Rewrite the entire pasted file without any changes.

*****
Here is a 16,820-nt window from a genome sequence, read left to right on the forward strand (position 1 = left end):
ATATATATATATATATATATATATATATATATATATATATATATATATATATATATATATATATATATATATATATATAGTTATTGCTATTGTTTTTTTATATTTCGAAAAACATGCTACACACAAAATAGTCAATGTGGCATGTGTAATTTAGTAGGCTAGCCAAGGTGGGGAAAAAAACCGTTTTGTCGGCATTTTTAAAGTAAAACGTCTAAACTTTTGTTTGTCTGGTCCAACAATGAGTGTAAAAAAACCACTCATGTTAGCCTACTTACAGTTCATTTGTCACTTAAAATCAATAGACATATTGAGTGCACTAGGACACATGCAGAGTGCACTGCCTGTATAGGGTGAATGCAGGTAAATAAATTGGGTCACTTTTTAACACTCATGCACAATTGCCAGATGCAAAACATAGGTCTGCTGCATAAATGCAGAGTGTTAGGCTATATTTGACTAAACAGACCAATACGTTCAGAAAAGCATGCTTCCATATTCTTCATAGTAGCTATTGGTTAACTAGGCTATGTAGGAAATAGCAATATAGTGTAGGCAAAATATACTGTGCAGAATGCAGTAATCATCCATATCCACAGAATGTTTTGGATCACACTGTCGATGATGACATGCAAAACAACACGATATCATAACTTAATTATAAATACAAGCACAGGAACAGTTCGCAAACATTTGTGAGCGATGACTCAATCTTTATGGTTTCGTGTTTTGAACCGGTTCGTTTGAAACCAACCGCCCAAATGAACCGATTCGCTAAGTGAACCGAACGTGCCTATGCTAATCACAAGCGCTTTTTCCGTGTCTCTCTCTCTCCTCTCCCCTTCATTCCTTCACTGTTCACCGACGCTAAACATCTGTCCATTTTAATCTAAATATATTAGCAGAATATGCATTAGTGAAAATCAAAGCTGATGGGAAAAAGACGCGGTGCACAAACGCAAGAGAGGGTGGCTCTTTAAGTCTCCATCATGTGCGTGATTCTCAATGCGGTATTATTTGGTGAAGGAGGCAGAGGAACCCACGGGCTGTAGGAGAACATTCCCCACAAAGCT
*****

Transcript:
Here is a 16,820-nt window from a genome sequence, read left to right on the forward strand (position 1 = left end):
ATATATATATATATATATATATATATATATATATATATATATATATATATATATATATATATATATATATATATATATAGTTATTGCTATTGTTTTTTTATATTTCGAAAAACATGCTACACACAAAATAGTCAATGTGGCATGTGTAATTTAGTAGGCTAGCCAAGGTGGGGAAAAAAACCGTTTTGTCGGCATTTTTAAAGTAAAACGTCTAAACTTTTGTTTGTCTGGTCCAACAATGAGTGTAAAAAAACCACTCATGTTAGCCTACTTACAGTTCATTTGTCACTTAAAATCAATAGACATATTGAGTGCACTAGGACACATGCAGAGTGCACTGCCTGTATAGGGTGAATGCAGGTAAATAAATTGGGTCACTTTTTAACACTCATGCACAATTGCCAGATGCAAAACATAGGTCTGCTGCATAAATGCAGAGTGTTAGGCTATATTTGACTAAACAGACCAATACGTTCAGAAAAGCATGCTTCCATATTCTTCATAGTAGCTATTGGTTAACTAGGCTATGTAGGAAATAGCAATATAGTGTAGGCAAAATATACTGTGCAGAATGCAGTAATCATCCATATCCACAGAATGTTTTGGATCACACTGTCGATGATGACATGCAAAACAACACGATATCATAACTTAATTATAAATACAAGCACAGGAACAGTTCGCAAACATTTGTGAGCGATGACTCAATCTTTATGGTTTCGTGTTTTGAACCGGTTCGTTTGAAACCAACCGCCCAAATGAACCGATTCGCTAAGTGAACCGAACGTGCCTATGCTAATCACAAGCGCTTTTTCCGTGTCTCTCTCTCTCCTCTCCCCTTCATTCCTTCACTGTTCACCGACGCTAAACATCTGTCCATTTTAATCTAAATATATTAGCAGAATATGCATTAGTGAAAATCAAAGCTGATGGGAAAAAGACGCGGTGCACAAACGCAAGAGAGGGTGGCTCTTTAAGTCTCCATCATGTGCGTGATTCTCAATGCGGTATTATTTGGTGAAGGAGGCAGAGGAACCCACGGGCTGTAGGAGAACATTCCCCACAAAGCT